The Elephant in the Dispensary: Why Cannabis Beverage Isn’t Big Business…Yet

By Narbé Alexandrian, President and CEO, Canopy Rivers Inc.

Over the last 24 months, there has been a lot of buzz around the entry of large alcohol into the cannabis industry. The largest of those deals was Constellation’s US$4B investment in Canopy Growth, with a path to control the company through warrants. Outside of that mega-deal, we’ve seen a number of wine and spirit producers enter the sector, including Heineken, Moosehead, Molson Coors and Breakthru Beverages.

This is surprising, because data indicates the cannabis beverage market may not be as big as we think. According to Canopy Rivers portfolio company Headset, the cannabis beverages represent approximately 5-6% of the U.S. cannabis market. In 2018, U.S. retail alcohol sales totaled US$254B, seven times larger compared to only US$37B of cannabis sales in the same year.


Growth rates for the cannabis and alcohol sectors aren’t very different- New Frontier Data estimated that cannabis sales grew 7% in 2018, while alcohol sales grew at 5%. If cannabis beverages comprise such a small percentage of the total pie, what are all the alcohol industry giants seeing that the data isn’t showing?

What the data fails to show is that the cannabis beverage segment is only in its infancy, predominantly due to a lack of regulatory clarity.

First, there are no quality or safety measures in place, meaning that consumers don’t actually know what is in their drink or how they will feel when they drink it, especially without specific guidance from the FDA dictating what ingredients should be included in a cannabis beverage. A Brightfield Group study in 2018 showed that 40% of cannabis consumers were concerned with healthier experiences, indicating a willingness to pay more for ingredients they understood.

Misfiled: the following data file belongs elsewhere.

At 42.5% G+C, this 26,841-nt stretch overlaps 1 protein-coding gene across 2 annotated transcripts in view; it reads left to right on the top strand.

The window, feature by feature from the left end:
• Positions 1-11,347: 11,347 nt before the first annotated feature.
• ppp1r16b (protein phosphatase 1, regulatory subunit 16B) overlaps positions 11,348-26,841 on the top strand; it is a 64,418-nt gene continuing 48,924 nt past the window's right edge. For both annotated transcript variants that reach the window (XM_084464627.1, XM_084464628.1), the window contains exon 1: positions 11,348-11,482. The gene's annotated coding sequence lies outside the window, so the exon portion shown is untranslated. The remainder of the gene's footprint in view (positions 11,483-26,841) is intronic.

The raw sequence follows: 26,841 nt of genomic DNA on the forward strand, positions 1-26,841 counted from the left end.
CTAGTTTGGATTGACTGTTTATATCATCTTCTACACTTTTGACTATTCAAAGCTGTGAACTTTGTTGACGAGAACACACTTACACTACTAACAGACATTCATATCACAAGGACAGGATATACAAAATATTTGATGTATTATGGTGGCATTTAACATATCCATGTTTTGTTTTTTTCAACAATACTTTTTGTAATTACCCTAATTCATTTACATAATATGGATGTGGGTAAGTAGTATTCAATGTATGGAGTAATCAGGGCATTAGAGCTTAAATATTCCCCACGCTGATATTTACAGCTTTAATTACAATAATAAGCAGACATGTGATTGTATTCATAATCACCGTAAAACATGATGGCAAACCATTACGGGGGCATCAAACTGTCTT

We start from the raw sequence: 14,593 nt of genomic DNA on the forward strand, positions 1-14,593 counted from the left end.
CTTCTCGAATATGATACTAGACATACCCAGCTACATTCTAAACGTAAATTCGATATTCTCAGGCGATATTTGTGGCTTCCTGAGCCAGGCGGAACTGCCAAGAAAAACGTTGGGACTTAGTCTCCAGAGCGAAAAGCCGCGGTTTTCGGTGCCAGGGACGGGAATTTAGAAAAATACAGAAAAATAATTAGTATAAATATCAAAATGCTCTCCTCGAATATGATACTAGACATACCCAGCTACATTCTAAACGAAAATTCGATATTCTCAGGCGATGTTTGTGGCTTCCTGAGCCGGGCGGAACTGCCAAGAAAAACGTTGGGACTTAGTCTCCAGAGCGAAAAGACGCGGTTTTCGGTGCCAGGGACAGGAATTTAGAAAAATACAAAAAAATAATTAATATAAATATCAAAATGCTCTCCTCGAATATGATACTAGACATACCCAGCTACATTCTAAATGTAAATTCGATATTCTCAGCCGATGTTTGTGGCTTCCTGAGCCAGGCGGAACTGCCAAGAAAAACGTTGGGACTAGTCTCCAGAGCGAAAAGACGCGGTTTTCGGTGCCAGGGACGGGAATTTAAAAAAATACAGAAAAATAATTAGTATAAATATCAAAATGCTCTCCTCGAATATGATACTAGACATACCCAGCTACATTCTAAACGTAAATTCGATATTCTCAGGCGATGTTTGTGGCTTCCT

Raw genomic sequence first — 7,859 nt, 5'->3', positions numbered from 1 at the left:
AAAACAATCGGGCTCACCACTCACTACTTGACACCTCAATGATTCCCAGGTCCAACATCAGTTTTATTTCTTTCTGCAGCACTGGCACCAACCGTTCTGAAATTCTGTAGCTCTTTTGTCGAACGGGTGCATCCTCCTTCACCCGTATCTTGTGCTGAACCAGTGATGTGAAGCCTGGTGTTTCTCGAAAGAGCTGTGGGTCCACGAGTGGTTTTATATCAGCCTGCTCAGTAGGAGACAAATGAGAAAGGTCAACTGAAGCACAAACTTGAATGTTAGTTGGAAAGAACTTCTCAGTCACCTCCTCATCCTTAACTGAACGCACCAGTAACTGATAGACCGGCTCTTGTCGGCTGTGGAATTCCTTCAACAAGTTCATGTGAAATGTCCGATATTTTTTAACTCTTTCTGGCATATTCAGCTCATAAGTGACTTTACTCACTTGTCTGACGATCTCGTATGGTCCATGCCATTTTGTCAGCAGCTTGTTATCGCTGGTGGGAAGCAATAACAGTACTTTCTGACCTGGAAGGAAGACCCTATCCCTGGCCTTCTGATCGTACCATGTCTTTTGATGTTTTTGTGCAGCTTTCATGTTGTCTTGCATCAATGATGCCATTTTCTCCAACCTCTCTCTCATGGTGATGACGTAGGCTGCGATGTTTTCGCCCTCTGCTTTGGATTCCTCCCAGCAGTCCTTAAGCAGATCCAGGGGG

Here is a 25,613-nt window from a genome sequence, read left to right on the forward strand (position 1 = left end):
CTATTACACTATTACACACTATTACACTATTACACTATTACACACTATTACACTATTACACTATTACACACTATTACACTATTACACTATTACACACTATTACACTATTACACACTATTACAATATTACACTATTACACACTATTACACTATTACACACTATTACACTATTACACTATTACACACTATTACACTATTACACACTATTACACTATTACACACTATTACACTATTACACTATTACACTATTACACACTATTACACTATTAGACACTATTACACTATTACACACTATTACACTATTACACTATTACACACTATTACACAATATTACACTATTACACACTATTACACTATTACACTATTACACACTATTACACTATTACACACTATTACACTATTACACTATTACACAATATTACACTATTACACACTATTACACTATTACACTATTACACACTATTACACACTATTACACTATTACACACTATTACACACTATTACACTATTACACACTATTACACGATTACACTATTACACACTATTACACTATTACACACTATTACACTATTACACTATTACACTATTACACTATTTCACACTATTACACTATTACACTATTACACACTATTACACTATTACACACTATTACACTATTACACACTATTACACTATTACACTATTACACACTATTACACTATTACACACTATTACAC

Second, dosage is a major issue. Many drinks on the market have 100mg or 250mg of THC in them. Consumers are looking for a 5-10mg dose, needing to dilute a 250mg THC drink to get the desired effects. In fact, there are some companies who sell a 250mg THC drink with a one-time pop top – which is the alcohol-equivalent of a bottle of whiskey being designed and marketed as a single serving. Looking at the data on consumption, one of the biggest reasons why rejectors and intenders swayed away from cannabis was due to a bad experience with a homemade product where dosage was not controlled.

Third, there is an inherent problem with cannabis retail in the U.S. With a small footprint to work with – usually 1,000-2,000 square feet-- most retailers try to cram as much THC as possible on their shelves. Space is limited, so if a 250mg bottle sells for $15, then there’s no way a retailer will order a pallet of 10mg bottles priced at $5. To the beverage manufacturer, cannabis is one of many ingredients, with a gross margin difference of up to 50% between the 250mg bottle and 10mg bottle.

Let’s revisit the question again: what are all these alcohol giants seeing that the data isn’t showing? Is there an elephant in the room? In our research, it’s a first-mover advantage towards a fully regulated cannabis beverage industry and the solution starts with regulation. If doses are capped at 5-10mg/bottle, we believe consumers will buy in volume, reducing the cost to produce and driving prices down to the current price of a beer. This, combined with infinite flavour profiles and lack of calories, turns cannabis into a huge alcohol industry disruptor – but to get there, requires proper regulation.